The problem is that depression doesn’t show up on an X-Ray or an MRI and can oftentimes be difficult to detect. So how do we know where healthy stress ends and overload begins? Every person experiences moments of sadness or struggle, however depression is more than just sadness. People with depression may experience a lack of interest and pleasure in daily activities, significant weight loss or gain, insomnia or excessive sleeping, lack of energy, inability to concentrate, feelings of worthlessness or excessive guilt and recurrent thoughts of death or suicide. As health care professionals it is critical to recognize and be aware of these symptoms, both in our personal and professional settings. Failure to recognize these symptoms could not only adversely affect your patients’ lives, but your own as well.

Fortunately, there are ways to manage stress to prevent burnout through self-care strategies. Self-care strategies begin with the recognition that people have multiple personal dimensions to attend to in order to live a good or happy life. These dimensions include family, work, community and spirituality. Strategies for personal self-care include prioritizing close relationships such as those with family; maintaining a healthy lifestyle by ensuring adequate sleep, regular exercise, and time for vacations; fostering recreational activities and hobbies; practicing mindfulness and meditation; and pursuing spiritual development. Another strategy is that of positive psychology. Positive psychology focuses on utilizing traits such as kindness, optimism, generosity, gratitude and humor. Not only will utilizing these traits lead to a happier self, they also help to build personal resilience and buffer stress.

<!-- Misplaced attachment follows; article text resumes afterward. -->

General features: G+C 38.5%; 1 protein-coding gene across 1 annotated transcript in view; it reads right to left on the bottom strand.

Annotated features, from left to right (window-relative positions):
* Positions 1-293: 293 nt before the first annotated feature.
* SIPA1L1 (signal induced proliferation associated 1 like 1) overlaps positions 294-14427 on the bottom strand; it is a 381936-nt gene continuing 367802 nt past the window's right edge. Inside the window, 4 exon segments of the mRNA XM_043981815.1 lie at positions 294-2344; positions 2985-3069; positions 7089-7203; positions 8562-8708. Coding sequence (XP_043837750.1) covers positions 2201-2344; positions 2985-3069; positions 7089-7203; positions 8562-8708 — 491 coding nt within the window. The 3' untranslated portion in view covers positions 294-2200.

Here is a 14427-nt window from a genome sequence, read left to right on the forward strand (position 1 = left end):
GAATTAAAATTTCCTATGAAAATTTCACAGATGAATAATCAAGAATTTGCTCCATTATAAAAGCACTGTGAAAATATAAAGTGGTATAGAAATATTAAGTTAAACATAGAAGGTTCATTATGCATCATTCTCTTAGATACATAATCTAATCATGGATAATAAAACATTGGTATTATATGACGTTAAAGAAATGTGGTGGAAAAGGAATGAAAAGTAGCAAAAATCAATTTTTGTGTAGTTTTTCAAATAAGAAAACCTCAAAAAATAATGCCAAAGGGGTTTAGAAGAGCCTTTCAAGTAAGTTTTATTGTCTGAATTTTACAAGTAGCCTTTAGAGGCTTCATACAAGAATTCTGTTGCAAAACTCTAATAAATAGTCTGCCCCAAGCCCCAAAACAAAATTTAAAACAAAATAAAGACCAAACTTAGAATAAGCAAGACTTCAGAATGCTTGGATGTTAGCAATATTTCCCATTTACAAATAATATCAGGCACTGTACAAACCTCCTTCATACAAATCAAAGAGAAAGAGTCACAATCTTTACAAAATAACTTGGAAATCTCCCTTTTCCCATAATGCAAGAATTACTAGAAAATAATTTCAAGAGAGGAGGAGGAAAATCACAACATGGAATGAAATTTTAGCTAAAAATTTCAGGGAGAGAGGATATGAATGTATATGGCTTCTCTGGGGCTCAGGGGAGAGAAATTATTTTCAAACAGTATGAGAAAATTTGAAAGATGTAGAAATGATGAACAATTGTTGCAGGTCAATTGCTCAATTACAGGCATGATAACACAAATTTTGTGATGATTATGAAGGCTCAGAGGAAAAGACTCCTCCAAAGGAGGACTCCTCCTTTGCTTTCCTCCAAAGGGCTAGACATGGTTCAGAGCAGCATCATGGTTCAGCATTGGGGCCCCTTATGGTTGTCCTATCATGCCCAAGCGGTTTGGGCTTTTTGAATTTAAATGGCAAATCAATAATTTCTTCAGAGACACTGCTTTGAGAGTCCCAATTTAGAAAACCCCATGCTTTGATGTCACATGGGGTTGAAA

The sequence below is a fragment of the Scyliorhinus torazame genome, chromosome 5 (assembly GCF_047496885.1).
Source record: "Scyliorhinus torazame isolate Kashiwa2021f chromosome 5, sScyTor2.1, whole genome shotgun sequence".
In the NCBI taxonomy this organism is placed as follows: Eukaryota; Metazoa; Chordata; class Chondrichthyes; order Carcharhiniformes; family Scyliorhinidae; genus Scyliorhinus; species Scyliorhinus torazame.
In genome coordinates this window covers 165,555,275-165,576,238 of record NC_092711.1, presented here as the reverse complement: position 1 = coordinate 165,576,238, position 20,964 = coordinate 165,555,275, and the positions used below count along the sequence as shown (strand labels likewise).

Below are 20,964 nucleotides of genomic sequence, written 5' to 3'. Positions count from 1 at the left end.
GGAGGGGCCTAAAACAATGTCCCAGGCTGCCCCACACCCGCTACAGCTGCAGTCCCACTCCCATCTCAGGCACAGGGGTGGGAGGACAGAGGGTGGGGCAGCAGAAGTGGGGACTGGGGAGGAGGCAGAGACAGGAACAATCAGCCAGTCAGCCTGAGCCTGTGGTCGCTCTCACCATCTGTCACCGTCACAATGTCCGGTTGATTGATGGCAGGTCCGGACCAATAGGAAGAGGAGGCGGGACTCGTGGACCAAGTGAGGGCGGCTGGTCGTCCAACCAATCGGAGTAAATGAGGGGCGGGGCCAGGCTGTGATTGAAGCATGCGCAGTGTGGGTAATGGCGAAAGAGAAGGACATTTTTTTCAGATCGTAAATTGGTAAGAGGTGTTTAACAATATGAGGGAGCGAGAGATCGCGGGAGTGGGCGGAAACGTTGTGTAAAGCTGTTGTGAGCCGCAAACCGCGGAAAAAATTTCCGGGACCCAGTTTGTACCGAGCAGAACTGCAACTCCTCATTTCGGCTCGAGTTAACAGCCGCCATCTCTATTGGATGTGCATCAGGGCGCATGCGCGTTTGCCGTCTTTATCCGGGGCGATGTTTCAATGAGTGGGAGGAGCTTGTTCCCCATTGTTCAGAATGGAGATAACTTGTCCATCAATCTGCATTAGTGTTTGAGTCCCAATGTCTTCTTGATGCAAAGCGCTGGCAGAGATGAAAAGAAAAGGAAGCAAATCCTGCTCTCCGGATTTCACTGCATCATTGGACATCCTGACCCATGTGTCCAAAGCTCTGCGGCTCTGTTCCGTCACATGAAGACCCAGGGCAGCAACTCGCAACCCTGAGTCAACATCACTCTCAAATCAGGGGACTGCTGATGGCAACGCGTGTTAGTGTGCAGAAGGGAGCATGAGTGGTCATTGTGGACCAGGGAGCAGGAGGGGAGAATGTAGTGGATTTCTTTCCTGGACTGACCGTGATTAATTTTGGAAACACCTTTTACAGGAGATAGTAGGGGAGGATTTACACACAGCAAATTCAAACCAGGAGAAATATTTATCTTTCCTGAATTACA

While self-care strategies serve as important tools, it may also be helpful to meet with your primary care provider who can determine whether you can benefit from a referral to mental health specialist.